Early German petrographic microscope, ca. 1875

 

This is an early form of a petrographic microscope. It consists of blackened and nickel-plated brass, steel as well as the horseshoe made of black-lacquered zinc alloy. The upper optical and focusing systems are constructed on a steel prism column, erected from the stand holding both the stage and the horseshoe base. The coarse focusing adjustment can be made by two optional methods: either by sliding the tube into its sleeve, where it can be anchored by a small knurled knob screwing into the sleeve, or with the rack and pinion movement based in the prismatic column. Above all, this large stroke is designed to test unusually thick samples.

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The rotating stage is very unique. It can be turned very smoothly by only one finger due to a kind of rough dentation of the edge. The outer ring of the circular stage is marked with 360°. Against it and for measuring purposes (of the angle of extinction, the angles of carlsbad twinning, etc.), a rectangular engraved division is placed on the stage holder.

The tube diameter for accepting the ocular (and therefore also the ocular diameter) is 30mm, unlike the usual 23mm, the common diameter used by makers in France and the German countries. At the same time, the objective thread is RMS standard. When the microscope was purchased, it came with an early 20th century unsigned objective, which was replaced for the sake of the photos seen here with a contemporaneous A objective by Carl Zeiss, Jena. 

Apart of the original objectives, this microscope is undoubtedly missing some of its other components. A screw connected to the lower side of the stage holder was most likely intended to hold a substage sleeve for a Nicol-prism polarizer. The analyzer, as in other early petrographic microscopes, must have been another Nicol prism set within a goniometer and assembled on top of the ocular eyepiece. Similar attachments can be seen on the early petrographic microscopes by Rudolf Fuess of Berlin, made for Prof. Harry Rosenbusch.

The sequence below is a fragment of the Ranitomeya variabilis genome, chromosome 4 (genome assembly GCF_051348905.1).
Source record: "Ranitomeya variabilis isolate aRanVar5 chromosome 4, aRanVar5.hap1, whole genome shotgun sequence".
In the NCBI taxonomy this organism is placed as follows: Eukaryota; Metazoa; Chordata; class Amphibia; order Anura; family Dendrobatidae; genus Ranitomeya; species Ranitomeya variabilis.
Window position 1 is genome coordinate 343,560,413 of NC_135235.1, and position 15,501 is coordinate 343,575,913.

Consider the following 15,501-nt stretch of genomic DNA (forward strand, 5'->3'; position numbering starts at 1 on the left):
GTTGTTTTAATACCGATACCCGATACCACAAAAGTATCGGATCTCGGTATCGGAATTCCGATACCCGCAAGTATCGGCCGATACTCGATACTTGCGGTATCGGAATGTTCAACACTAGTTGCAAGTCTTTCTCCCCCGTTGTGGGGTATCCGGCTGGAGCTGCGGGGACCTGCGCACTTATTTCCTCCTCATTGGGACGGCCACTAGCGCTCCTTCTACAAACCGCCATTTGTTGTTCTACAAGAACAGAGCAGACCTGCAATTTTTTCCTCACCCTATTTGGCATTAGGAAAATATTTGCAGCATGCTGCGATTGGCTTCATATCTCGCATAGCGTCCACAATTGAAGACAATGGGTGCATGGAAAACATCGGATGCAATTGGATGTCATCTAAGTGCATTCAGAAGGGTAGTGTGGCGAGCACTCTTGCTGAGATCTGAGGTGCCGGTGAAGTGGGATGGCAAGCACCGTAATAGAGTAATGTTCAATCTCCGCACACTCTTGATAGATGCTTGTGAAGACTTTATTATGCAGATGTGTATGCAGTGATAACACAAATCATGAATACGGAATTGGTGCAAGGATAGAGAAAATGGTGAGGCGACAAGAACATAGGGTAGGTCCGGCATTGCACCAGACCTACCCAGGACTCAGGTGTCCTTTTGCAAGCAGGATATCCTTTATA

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The identity of the maker of this interesting unsigned microscope is enigmatic. To the best of our knowledge, there are no records for any similar instrument in any other collection. By many features (the stand, the base, and especially the circular dentated stage and its holder), it is similar to the early models made by Fuess and Rosenbuch. However, it is probably not one of their products. It may be a one-off factory prototype, but due to the lack of any written records known to us so far, this assumption remains highly speculative. There is some doubt whether it was designed as a petrographic microscope, as there is no flange above the eyepiece to place and index a graduated cap analyzer, and there is no provision for centration of the objective or stage; nor is there a provision for any kind of waveplate.  Thus, despite some similarities to Fuess instruments, it may also be interpreted as a primarily biological microscope with a rotating stage.  Or, it could have been a special-purpose microscope built on special order.  

The author would like to gratefully acknowledge the kind assistance of Dan Kile, PD dr. Timo Mappes, and Dr. Joe Zeligs for fruitful discussions and their views concerning this microscope.

 

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